Question 7: Sin and Sins

Gospel Dialogue, CFP white covers, 21-30, Watchman Nee

How are “sin” and “sins” differently used?


The difference between sin and sins is that between sin stated in the singular number and sin stated in the plural number. In the Old Testament there is no distinction made of sin in singular and plural numbers. Only the New Testament expresses this difference, and it is a very significant difference too

Let us list all the places in the New Testament where sin (Gk. hamartia) both in the singular and in the plural is used.

“Sin” in singular number: Matt.12.31; John 1.29; 8.34 (twice), 46; 9.41 (twice); 15.22 (twice), 24; 16.8,9; 19.11; Acts 7.60; Rom. 3.9,20; 4.8; 5.12 (twice), 13 (twice), 20,21; 6.1,2,6 (twice), 7,10,11,12,13,14,16,17,18,20,22,23; 7.7 (twice), 8 (twice), 9,11,13 (thrice), 14,17,20,23,25; 8.2,3 (mg., thrice), 10; 14.23; 1 Cor. 15.56 (twice); 2 Cor. 5.21 (twice); 11.7; Gal. 2.17; 3.22; 2 Thess. 2.3; Heb. 3.13; 4.15; 9.26,28 (the second “sin”); 10.6,8,18; 11.25; 12.1,4; 13.11; James 1.15 (twice); 2.9; 4.17; 1 Peter 2.22; 4.1; 2 Peter 2.14; 1 John 1.7,8; 3.4 (twice), 5 (the second “sin”), 8,9; 5.16 (twice), 17 (twice).

“Sins” in plural number: Matt. 1.21; 3.6; 9.2,5,6; 26.28; Mark 1.4,5; 2.5,7,9,10; Luke 1.77; 3.3; 5.20,21,23,24; 7.47,48,49; 11.4; 24.47; John 8.21, 24 (twice); 9.34; 20.23; Acts 2.38; 3.19; 5.31; 10.43; 13.38; 22.16; 26.18; Rom. 4.7; 7.5; 11.27; 1 Cor. 15.3,17; Gal. 1.4; Eph. 2.1; Col. 1.14; 1 Thess. 2.16; 1 Tim. 5.22,24; 2 Tim. 3.6; Heb. 1.3; 2.17; 5.1,3; 7.27; 8.12; 9.28 (the first “sins”); 10.2,3,4,11,12,17,26; James 5.15,20; 1 Peter 2.24 (twice); 3.18; 4.8; 2 Peter 1.9; 1 John 1.9 (twice); 2.2,12; 3.5 (the first “sins”); 4.10; Rev. 1.5; 18.4,5.

After we have read these many Scripture verses we may detect how wise is God in writing the Bible. We will truly say to Him: “O God, we worship You!”

The distinctive uses of “sin” and “sins” are as follows. Whenever the Bible refers to man’s outward sinful conduct such as pride, jealousy, lying, and so forth, “sin” in the plural number is always used. “Sin” in the singular number is never used in the Bible for outward sin; instead, it is employed in two different ways: (1) It points to the sin that reigns within or its power and dominion. This is also commonly known by the terms: the root of sin or the denominator of sin. Actually these terms are not scripturally accurate; they are merely borrowed for the sake of convenience. The Bible never uses either of them, it instead speaks of sin as reigning like a king or having dominion like a master. “Sin” in the singular number is usually employed to specify the power which reigns over us and drives us to commit sins.

(2) As a collective term, it sometimes refers to the whole problem of sin (such as is found in John 1.29 and 1 John 1.7 which we discuss later). Whenever the Bible speaks of God forgiving sin it always uses the plural number “sins”, because what we need to be forgiven of are the sins we commit in outward behavior. As regards the sinful nature within us, it cannot be solved by forgiveness. It would be a mistake to say God forgives “sin” and use the singular number. For God only forgives “sins”. Since “sin” in the singular number is a master, a power, it is something we are not directly responsible for and is not to be settled through forgiveness. But “sins” in the plural number need forgiveness because these are our conduct for which we are held responsible, and they will cause a penalty to be levied against us if not forgiven. For this cause, whenever the Bible mentions the matter of confessing our sins, it should always be expressed as  “confess our sins” (1 John 1.9), using the plural and not the singular number. “Sin” does not refer to man’s conduct, and therefore does not require confession; but the term “sins” does signify man’s conduct, requiring confession to be made. Christ’s death is to save us from “sins” in the plural number. “Thou shalt call his name Jesus; for it is he that shall save his people from their sins” (Matt. 1.21). This means that the Lord Jesus saves us from all the sins in our conduct.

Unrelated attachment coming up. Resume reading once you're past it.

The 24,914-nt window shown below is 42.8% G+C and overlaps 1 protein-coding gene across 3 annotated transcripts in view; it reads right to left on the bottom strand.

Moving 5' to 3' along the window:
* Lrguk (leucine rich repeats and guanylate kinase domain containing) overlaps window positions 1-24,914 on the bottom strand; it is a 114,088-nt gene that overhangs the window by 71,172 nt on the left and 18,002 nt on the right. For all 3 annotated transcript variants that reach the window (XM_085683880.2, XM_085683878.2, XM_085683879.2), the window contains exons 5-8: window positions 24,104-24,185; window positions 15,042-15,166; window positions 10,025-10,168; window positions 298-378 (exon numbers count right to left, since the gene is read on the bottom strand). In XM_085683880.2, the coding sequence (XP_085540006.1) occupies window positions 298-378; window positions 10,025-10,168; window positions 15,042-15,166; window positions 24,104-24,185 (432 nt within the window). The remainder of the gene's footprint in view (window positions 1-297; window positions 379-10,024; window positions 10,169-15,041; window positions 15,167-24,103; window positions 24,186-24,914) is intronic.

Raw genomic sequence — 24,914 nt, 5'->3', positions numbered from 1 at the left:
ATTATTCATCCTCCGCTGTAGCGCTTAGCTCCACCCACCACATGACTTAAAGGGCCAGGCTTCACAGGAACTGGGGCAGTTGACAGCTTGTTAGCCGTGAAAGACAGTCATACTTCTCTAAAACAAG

The Lord Jesus declared to the Jews: “Ye shall die in your sins” (John 8.24). Once again, this refers to sin in the plural number, and not to sin singular. Never once does the Bible say that Christ has died for our sin as expressed in the singular number; it always says that Christ has died for our sins plural.

“Ye were dead through your trespasses and sins” (Eph. 2.1). Note that the word “sin” here is in the plural form and not in the singular. It means that we spend our lives in sins such as pride, uncleanness, jealousy, and so forth. We were dead in plural “sins”, not in “sin” in its singular number. Two more examples are these: (1) “should take away sins” in Hebrews 10.4 is a taking away of sins in the plural number; (2) “had no more consciousness of sins” in 10.2 is also an expression of sin in the plural.

Why do we have no more consciousness of sins after the blood of the Lord has cleansed our conscience? Because the sin which our conscience accuses us of before God is sin in the plural number; that is, one sin after another, such as ill-temper, pride, and so forth. Since the blood of the Lord Jesus has already obtained forgiveness for these our sins, naturally our conscience will no longer be conscious of them. Sins there most certainly are, but the blood has dealt with them. Had the blood of the Lord cleansed sin in its singular sense, no one would have been able to experience personally such a cleansing; because in cleansing sin in the singular number, it would have meant that we would never have again been conscious of the power of sin, that power which drives us to sin. But we know that such is not the case at all. The blood of the Lord Jesus has so cleansed us that our conscience no longer accuses us of our past sins. Yet this does not imply that we no longer have sin; it only affirms that there is no more consciousness of sins. Through the cleansing of the blood we are no more condemned by our conscience.